SKULD is an opaque world simulation developed by the no-less fictional professor Norn. At NODE Festival, it prompted the audience for answers to a series of civilizational questions, and produced futures that were both absurd and too close for comfort.
The project hiding behind the obscure acronym SKULD is, in fiction, "a planetary emulator incorporating complex technical, social, and environmental datasets, developed by the honorable professor Norn and his devoted assistant Pyry Kettunen at the university of Oldenburg." In reality, it is a mechanical turk powered by two shadow workers, whose tasks consist in polling the audience with fictional prompts and loosely matching the obtained answers with a set of preestablished parameters, before building a visualization of the resulting world and proceeding to the next poll. The result is a collective worldbuilding experience for the audience of the 2020 edition of NODE festival — an online pandemic special merging in-situ production and online experience — and taking the shape of short interludes between events at the festival.
Back to the fiction. Introduced by the make-believe scientists during an interview with the festival moderators, the system is designed in such a way that a thousand years of evolution are simulated over two days, focusing on a slice of earth representative of the planet’s complex ecosystems. The world simulator allegedly “visualizes natural resources management and ecological impact as part of a complex and dynamic ecosystem moderated by individual ideologies. It takes any kind of input — technical, social, political or even cultural — and compares it to a database of real-world events to determine their impact on resources management at both global and hyperlocal scales. It then simulates a new setup, which in turn determines a range of options for the next iterations. The questions might sound odd to the festival’s audience, but they will make perfect sense in the simulated world-in-progress.”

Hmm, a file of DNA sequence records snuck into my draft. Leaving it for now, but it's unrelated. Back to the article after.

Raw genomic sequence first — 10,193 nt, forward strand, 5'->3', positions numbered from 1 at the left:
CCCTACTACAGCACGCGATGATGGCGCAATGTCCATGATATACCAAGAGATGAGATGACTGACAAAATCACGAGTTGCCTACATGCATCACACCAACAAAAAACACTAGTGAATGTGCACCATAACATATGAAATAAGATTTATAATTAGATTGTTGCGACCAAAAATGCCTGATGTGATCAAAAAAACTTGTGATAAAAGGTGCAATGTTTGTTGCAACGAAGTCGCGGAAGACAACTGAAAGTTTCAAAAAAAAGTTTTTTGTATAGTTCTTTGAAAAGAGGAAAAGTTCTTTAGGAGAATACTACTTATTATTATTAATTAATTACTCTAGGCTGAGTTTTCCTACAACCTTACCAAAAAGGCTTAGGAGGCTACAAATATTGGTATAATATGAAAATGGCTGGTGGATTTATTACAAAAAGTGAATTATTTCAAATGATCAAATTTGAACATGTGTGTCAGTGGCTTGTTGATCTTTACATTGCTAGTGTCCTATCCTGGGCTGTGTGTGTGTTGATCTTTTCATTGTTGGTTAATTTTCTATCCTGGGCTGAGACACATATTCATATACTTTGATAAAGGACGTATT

The simulation resulting from this collective experiment took the shape of a constant renegotiation of moral choices and external contingencies, forcing the audience to navigate short and long-term projections, define priorities, and make sacrifices as it is faced with choices on resource management, disaster mitigation, but also political and ethical conundrums.
Our earth simulator would be visually updated according to the results of the polls: a 3D animated slice of earth shows what the land might look like, while a range of parameters including population, air quality, temperature, life expectancy, energy availability, etc. keeps on updating, with new parameters added whenever a shift in worldview is reached. A brief fictional story is added before each new poll to give cultural and political context to the simulation, alternating between speeches, diary excerpts, cooking recipes, or even song lyrics. The soundtrack is updated to complete the mood.
In absence of an actual planetary emulator, the elements really guiding the flow of the experiment are a set of four complex flowcharts — a game master's scenario of sorts — each organizing possible choices and their consequences into a tree structure. The first focuses on innovation and production, the second on economy and society, the third on energy production and resources management, and the last one on crisis management. A political compass completed the setup, allowing us to keep track of the progressiveness and authoritarianism levels of the civilization populating SKULD. These elements were revealed in a final interview with the festival moderator, together with a recap of all polls and a short video edit showing the evolution of the simulated world over two days. We then drank bubbles and sang ‘over the rainbow’, for some reason.